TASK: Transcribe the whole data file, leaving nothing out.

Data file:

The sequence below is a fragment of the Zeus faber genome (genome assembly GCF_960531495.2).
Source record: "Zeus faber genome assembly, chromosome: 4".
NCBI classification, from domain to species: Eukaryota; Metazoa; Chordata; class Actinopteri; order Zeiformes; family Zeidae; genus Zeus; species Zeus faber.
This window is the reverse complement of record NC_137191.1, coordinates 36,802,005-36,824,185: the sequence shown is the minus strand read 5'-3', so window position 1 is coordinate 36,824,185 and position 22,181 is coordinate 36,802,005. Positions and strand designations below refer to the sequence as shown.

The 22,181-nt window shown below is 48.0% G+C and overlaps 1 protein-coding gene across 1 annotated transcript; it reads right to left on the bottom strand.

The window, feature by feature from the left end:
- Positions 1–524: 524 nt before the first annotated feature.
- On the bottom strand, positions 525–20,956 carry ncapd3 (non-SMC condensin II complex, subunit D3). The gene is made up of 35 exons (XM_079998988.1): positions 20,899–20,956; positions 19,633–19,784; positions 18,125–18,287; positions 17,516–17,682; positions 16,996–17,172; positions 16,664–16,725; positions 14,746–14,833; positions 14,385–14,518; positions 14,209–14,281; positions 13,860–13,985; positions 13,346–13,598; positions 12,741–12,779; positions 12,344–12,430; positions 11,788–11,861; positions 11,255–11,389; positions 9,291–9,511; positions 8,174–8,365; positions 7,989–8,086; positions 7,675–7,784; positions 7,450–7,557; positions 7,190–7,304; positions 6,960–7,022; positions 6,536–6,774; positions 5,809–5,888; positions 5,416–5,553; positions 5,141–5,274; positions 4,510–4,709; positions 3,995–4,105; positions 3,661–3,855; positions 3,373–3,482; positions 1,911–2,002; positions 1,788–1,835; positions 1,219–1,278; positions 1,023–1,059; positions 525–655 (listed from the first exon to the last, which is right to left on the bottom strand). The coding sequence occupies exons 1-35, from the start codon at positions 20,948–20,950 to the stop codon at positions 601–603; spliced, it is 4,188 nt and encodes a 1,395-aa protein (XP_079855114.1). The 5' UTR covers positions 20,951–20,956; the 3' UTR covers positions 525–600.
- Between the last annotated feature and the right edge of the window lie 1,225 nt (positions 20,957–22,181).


The sequence below is a fragment of the Zeus faber genome (genome assembly GCF_960531495.2).
Source record: "Zeus faber genome assembly, chromosome: 4".
NCBI classification, from domain to species: Eukaryota; Metazoa; Chordata; class Actinopteri; order Zeiformes; family Zeidae; genus Zeus; species Zeus faber.
This window is the reverse complement of record NC_137191.1, coordinates 36,802,005-36,824,185: the sequence shown is the minus strand read 5'-3', so window position 1 is coordinate 36,824,185 and position 22,181 is coordinate 36,802,005. Positions and strand designations below refer to the sequence as shown.

The 22,181-nt window shown below is 48.0% G+C and overlaps 1 protein-coding gene across 1 annotated transcript; it reads right to left on the bottom strand.

The window, feature by feature from the left end:
- Positions 1–524: 524 nt before the first annotated feature.
- On the bottom strand, positions 525–20,956 carry ncapd3 (non-SMC condensin II complex, subunit D3). The gene is made up of 35 exons (XM_079998988.1): positions 20,899–20,956; positions 19,633–19,784; positions 18,125–18,287; positions 17,516–17,682; positions 16,996–17,172; positions 16,664–16,725; positions 14,746–14,833; positions 14,385–14,518; positions 14,209–14,281; positions 13,860–13,985; positions 13,346–13,598; positions 12,741–12,779; positions 12,344–12,430; positions 11,788–11,861; positions 11,255–11,389; positions 9,291–9,511; positions 8,174–8,365; positions 7,989–8,086; positions 7,675–7,784; positions 7,450–7,557; positions 7,190–7,304; positions 6,960–7,022; positions 6,536–6,774; positions 5,809–5,888; positions 5,416–5,553; positions 5,141–5,274; positions 4,510–4,709; positions 3,995–4,105; positions 3,661–3,855; positions 3,373–3,482; positions 1,911–2,002; positions 1,788–1,835; positions 1,219–1,278; positions 1,023–1,059; positions 525–655 (listed from the first exon to the last, which is right to left on the bottom strand). The coding sequence occupies exons 1-35, from the start codon at positions 20,948–20,950 to the stop codon at positions 601–603; spliced, it is 4,188 nt and encodes a 1,395-aa protein (XP_079855114.1). The 5' UTR covers positions 20,951–20,956; the 3' UTR covers positions 525–600.
- Between the last annotated feature and the right edge of the window lie 1,225 nt (positions 20,957–22,181).